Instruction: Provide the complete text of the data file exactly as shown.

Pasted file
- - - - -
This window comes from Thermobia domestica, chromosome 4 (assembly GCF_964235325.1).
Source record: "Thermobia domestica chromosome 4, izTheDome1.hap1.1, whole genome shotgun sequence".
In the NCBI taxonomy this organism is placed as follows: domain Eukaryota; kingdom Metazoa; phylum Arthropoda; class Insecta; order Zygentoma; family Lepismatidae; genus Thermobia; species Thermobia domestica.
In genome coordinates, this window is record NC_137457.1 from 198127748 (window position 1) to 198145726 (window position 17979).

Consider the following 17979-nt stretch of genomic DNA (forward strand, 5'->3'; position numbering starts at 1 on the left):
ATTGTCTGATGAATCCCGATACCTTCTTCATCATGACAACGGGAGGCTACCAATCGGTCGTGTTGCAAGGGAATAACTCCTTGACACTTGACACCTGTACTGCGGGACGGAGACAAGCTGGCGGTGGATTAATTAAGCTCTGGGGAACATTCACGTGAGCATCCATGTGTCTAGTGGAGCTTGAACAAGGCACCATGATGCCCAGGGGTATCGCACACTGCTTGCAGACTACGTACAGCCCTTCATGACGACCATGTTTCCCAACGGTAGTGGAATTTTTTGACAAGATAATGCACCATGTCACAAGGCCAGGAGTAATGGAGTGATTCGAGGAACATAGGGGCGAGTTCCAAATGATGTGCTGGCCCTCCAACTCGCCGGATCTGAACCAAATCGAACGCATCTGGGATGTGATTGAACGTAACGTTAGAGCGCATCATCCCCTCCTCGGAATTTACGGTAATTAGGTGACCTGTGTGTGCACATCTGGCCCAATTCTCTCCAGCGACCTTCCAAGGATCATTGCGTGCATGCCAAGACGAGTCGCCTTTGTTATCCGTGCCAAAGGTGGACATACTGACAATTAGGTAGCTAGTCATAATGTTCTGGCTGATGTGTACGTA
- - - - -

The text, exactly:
This window comes from Thermobia domestica, chromosome 4 (assembly GCF_964235325.1).
Source record: "Thermobia domestica chromosome 4, izTheDome1.hap1.1, whole genome shotgun sequence".
In the NCBI taxonomy this organism is placed as follows: domain Eukaryota; kingdom Metazoa; phylum Arthropoda; class Insecta; order Zygentoma; family Lepismatidae; genus Thermobia; species Thermobia domestica.
In genome coordinates, this window is record NC_137457.1 from 198127748 (window position 1) to 198145726 (window position 17979).

Consider the following 17979-nt stretch of genomic DNA (forward strand, 5'->3'; position numbering starts at 1 on the left):
ATTGTCTGATGAATCCCGATACCTTCTTCATCATGACAACGGGAGGCTACCAATCGGTCGTGTTGCAAGGGAATAACTCCTTGACACTTGACACCTGTACTGCGGGACGGAGACAAGCTGGCGGTGGATTAATTAAGCTCTGGGGAACATTCACGTGAGCATCCATGTGTCTAGTGGAGCTTGAACAAGGCACCATGATGCCCAGGGGTATCGCACACTGCTTGCAGACTACGTACAGCCCTTCATGACGACCATGTTTCCCAACGGTAGTGGAATTTTTTGACAAGATAATGCACCATGTCACAAGGCCAGGAGTAATGGAGTGATTCGAGGAACATAGGGGCGAGTTCCAAATGATGTGCTGGCCCTCCAACTCGCCGGATCTGAACCAAATCGAACGCATCTGGGATGTGATTGAACGTAACGTTAGAGCGCATCATCCCCTCCTCGGAATTTACGGTAATTAGGTGACCTGTGTGTGCACATCTGGCCCAATTCTCTCCAGCGACCTTCCAAGGATCATTGCGTGCATGCCAAGACGAGTCGCCTTTGTTATCCGTGCCAAAGGTGGACATACTGACAATTAGGTAGCTAGTCATAATGTTCTGGCTGATGTGTACGTA